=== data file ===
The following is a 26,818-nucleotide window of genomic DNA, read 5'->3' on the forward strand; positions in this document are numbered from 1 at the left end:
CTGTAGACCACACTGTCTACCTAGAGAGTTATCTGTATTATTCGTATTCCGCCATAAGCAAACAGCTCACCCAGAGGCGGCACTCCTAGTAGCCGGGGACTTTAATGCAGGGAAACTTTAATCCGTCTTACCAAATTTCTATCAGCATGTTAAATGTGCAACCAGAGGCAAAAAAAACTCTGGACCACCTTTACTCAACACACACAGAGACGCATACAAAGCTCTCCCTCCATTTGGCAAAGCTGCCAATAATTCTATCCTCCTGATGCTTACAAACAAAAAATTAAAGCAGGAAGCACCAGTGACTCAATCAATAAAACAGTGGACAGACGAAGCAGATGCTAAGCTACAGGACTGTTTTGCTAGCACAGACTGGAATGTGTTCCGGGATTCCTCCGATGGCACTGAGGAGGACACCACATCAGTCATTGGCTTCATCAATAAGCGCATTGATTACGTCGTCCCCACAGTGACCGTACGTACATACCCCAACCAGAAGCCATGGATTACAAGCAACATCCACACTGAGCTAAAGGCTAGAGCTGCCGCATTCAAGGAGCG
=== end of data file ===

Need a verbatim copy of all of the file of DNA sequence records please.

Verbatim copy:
The following is a 26,818-nucleotide window of genomic DNA, read 5'->3' on the forward strand; positions in this document are numbered from 1 at the left end:
CTGTAGACCACACTGTCTACCTAGAGAGTTATCTGTATTATTCGTATTCCGCCATAAGCAAACAGCTCACCCAGAGGCGGCACTCCTAGTAGCCGGGGACTTTAATGCAGGGAAACTTTAATCCGTCTTACCAAATTTCTATCAGCATGTTAAATGTGCAACCAGAGGCAAAAAAAACTCTGGACCACCTTTACTCAACACACACAGAGACGCATACAAAGCTCTCCCTCCATTTGGCAAAGCTGCCAATAATTCTATCCTCCTGATGCTTACAAACAAAAAATTAAAGCAGGAAGCACCAGTGACTCAATCAATAAAACAGTGGACAGACGAAGCAGATGCTAAGCTACAGGACTGTTTTGCTAGCACAGACTGGAATGTGTTCCGGGATTCCTCCGATGGCACTGAGGAGGACACCACATCAGTCATTGGCTTCATCAATAAGCGCATTGATTACGTCGTCCCCACAGTGACCGTACGTACATACCCCAACCAGAAGCCATGGATTACAAGCAACATCCACACTGAGCTAAAGGCTAGAGCTGCCGCATTCAAGGAGCG